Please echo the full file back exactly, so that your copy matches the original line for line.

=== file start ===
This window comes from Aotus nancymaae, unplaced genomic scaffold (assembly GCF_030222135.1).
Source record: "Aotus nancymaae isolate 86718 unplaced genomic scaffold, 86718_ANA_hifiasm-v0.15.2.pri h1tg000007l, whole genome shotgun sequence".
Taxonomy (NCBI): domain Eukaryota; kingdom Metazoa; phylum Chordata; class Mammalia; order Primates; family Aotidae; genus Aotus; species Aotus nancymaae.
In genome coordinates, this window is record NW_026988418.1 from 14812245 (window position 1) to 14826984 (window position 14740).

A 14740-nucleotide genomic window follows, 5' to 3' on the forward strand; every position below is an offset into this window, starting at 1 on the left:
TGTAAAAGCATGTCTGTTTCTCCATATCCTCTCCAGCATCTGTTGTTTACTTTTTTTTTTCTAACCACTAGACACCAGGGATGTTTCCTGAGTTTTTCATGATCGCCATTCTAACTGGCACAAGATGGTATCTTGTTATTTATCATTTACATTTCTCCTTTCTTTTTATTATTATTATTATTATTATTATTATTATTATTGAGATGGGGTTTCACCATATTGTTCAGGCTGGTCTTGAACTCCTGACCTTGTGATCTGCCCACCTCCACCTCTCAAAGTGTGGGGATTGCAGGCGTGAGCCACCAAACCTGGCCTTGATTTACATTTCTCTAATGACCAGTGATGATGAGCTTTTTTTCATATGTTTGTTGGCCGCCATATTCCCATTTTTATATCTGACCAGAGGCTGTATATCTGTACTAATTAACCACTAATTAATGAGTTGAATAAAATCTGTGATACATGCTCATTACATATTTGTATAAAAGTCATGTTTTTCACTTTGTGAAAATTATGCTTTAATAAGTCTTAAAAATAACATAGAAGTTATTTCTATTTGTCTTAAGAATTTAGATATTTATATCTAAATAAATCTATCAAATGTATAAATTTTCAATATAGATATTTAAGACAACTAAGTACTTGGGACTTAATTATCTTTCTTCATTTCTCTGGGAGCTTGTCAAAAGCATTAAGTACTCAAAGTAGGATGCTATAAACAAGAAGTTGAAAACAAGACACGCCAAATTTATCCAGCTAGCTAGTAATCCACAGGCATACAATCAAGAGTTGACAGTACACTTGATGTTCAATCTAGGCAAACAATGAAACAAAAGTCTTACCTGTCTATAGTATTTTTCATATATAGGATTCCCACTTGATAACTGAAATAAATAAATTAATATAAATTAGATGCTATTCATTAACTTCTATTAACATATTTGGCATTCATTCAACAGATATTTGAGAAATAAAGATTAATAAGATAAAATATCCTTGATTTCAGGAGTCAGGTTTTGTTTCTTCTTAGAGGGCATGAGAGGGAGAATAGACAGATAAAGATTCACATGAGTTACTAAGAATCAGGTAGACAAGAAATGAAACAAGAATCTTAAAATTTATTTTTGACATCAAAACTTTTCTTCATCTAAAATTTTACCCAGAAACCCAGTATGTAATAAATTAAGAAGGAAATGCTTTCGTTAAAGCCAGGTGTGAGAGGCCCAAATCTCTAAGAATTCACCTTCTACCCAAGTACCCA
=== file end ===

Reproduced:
This window comes from Aotus nancymaae, unplaced genomic scaffold (assembly GCF_030222135.1).
Source record: "Aotus nancymaae isolate 86718 unplaced genomic scaffold, 86718_ANA_hifiasm-v0.15.2.pri h1tg000007l, whole genome shotgun sequence".
Taxonomy (NCBI): domain Eukaryota; kingdom Metazoa; phylum Chordata; class Mammalia; order Primates; family Aotidae; genus Aotus; species Aotus nancymaae.
In genome coordinates, this window is record NW_026988418.1 from 14812245 (window position 1) to 14826984 (window position 14740).

A 14740-nucleotide genomic window follows, 5' to 3' on the forward strand; every position below is an offset into this window, starting at 1 on the left:
TGTAAAAGCATGTCTGTTTCTCCATATCCTCTCCAGCATCTGTTGTTTACTTTTTTTTTTCTAACCACTAGACACCAGGGATGTTTCCTGAGTTTTTCATGATCGCCATTCTAACTGGCACAAGATGGTATCTTGTTATTTATCATTTACATTTCTCCTTTCTTTTTATTATTATTATTATTATTATTATTATTATTATTGAGATGGGGTTTCACCATATTGTTCAGGCTGGTCTTGAACTCCTGACCTTGTGATCTGCCCACCTCCACCTCTCAAAGTGTGGGGATTGCAGGCGTGAGCCACCAAACCTGGCCTTGATTTACATTTCTCTAATGACCAGTGATGATGAGCTTTTTTTCATATGTTTGTTGGCCGCCATATTCCCATTTTTATATCTGACCAGAGGCTGTATATCTGTACTAATTAACCACTAATTAATGAGTTGAATAAAATCTGTGATACATGCTCATTACATATTTGTATAAAAGTCATGTTTTTCACTTTGTGAAAATTATGCTTTAATAAGTCTTAAAAATAACATAGAAGTTATTTCTATTTGTCTTAAGAATTTAGATATTTATATCTAAATAAATCTATCAAATGTATAAATTTTCAATATAGATATTTAAGACAACTAAGTACTTGGGACTTAATTATCTTTCTTCATTTCTCTGGGAGCTTGTCAAAAGCATTAAGTACTCAAAGTAGGATGCTATAAACAAGAAGTTGAAAACAAGACACGCCAAATTTATCCAGCTAGCTAGTAATCCACAGGCATACAATCAAGAGTTGACAGTACACTTGATGTTCAATCTAGGCAAACAATGAAACAAAAGTCTTACCTGTCTATAGTATTTTTCATATATAGGATTCCCACTTGATAACTGAAATAAATAAATTAATATAAATTAGATGCTATTCATTAACTTCTATTAACATATTTGGCATTCATTCAACAGATATTTGAGAAATAAAGATTAATAAGATAAAATATCCTTGATTTCAGGAGTCAGGTTTTGTTTCTTCTTAGAGGGCATGAGAGGGAGAATAGACAGATAAAGATTCACATGAGTTACTAAGAATCAGGTAGACAAGAAATGAAACAAGAATCTTAAAATTTATTTTTGACATCAAAACTTTTCTTCATCTAAAATTTTACCCAGAAACCCAGTATGTAATAAATTAAGAAGGAAATGCTTTCGTTAAAGCCAGGTGTGAGAGGCCCAAATCTCTAAGAATTCACCTTCTACCCAAGTACCCA